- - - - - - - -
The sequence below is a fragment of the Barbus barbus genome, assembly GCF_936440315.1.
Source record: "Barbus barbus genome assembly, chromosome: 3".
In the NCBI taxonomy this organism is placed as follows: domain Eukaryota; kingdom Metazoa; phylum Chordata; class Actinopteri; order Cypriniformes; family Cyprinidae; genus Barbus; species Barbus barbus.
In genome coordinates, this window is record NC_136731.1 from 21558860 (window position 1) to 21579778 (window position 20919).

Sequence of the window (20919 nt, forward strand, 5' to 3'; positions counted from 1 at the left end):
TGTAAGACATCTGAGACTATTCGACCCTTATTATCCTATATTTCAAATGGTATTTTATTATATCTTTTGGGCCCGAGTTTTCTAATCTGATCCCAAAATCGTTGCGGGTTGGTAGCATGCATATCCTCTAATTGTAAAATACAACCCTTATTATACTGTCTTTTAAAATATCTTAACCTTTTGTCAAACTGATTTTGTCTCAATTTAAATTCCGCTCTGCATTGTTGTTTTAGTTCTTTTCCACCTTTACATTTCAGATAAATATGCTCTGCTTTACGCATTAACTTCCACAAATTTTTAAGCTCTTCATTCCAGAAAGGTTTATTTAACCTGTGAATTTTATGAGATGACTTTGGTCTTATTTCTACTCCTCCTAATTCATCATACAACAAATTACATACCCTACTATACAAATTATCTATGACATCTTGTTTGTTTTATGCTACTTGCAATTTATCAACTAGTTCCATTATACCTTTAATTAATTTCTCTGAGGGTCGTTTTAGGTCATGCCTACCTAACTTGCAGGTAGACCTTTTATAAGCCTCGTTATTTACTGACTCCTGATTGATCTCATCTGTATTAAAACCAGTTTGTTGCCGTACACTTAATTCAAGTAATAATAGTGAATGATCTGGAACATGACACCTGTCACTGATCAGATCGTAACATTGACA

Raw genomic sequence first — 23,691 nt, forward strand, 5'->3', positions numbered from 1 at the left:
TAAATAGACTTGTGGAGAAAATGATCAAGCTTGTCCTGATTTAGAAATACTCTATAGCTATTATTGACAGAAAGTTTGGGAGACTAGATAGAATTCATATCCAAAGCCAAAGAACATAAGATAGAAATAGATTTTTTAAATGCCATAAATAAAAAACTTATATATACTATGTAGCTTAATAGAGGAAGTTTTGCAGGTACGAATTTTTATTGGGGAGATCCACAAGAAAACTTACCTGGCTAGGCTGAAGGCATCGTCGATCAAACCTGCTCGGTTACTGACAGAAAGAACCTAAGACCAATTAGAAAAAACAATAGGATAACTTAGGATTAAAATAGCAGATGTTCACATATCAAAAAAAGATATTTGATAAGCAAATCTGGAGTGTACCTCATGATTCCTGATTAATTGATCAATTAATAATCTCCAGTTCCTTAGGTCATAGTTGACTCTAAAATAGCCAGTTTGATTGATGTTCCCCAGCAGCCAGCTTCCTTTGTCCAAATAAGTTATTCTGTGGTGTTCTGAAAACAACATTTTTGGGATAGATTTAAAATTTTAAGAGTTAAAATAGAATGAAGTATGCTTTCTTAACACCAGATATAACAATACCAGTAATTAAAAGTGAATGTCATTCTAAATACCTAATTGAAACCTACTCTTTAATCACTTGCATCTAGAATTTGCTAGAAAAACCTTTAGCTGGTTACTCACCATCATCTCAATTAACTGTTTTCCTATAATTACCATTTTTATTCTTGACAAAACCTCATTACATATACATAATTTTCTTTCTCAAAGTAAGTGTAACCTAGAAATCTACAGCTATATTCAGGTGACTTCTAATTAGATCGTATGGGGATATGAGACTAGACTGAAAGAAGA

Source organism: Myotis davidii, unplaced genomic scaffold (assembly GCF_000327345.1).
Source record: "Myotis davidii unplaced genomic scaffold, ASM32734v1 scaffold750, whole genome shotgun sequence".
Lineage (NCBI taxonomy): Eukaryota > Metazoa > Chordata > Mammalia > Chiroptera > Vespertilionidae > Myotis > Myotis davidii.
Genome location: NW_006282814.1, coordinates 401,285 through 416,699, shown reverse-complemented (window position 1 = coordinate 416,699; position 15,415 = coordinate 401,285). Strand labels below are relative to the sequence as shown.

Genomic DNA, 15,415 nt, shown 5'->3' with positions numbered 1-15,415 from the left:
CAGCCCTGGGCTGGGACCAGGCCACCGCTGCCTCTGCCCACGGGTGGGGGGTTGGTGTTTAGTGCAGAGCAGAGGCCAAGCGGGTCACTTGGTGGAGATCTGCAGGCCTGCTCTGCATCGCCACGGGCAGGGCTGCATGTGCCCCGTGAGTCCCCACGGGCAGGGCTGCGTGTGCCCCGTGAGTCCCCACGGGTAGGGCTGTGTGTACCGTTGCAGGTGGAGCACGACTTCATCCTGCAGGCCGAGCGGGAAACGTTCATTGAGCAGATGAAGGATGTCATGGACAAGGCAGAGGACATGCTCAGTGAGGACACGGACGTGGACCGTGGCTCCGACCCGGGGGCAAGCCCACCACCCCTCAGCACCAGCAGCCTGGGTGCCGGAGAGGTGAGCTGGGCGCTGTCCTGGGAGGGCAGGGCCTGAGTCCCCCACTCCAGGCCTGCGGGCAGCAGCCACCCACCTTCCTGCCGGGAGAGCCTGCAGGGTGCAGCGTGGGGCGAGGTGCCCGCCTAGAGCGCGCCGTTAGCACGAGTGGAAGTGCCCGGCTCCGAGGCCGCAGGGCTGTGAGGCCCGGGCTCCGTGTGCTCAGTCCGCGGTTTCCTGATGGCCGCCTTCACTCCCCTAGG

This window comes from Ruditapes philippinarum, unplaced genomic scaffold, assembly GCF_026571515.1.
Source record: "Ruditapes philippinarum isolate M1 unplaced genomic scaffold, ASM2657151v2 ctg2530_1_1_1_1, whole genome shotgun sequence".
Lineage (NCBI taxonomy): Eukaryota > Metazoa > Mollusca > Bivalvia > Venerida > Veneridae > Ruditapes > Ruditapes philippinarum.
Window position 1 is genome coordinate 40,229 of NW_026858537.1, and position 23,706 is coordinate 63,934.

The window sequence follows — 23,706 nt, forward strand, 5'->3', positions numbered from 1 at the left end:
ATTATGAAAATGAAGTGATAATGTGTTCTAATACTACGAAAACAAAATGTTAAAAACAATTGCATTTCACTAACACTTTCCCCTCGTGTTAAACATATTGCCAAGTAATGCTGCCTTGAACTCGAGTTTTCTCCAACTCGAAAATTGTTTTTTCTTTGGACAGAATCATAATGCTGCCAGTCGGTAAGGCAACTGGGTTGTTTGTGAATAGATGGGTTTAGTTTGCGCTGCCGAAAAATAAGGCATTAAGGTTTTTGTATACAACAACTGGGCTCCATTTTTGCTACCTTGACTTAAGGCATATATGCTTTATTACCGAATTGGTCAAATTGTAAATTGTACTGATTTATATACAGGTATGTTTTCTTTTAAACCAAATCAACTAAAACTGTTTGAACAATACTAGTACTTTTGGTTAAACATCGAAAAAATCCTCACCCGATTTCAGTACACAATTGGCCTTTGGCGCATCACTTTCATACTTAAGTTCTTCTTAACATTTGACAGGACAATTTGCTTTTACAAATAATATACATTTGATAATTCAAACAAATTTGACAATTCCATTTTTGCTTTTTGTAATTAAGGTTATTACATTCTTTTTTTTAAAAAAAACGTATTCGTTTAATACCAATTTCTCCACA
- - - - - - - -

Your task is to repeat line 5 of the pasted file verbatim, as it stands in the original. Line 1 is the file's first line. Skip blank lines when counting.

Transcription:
Sequence of the window (20919 nt, forward strand, 5' to 3'; positions counted from 1 at the left end):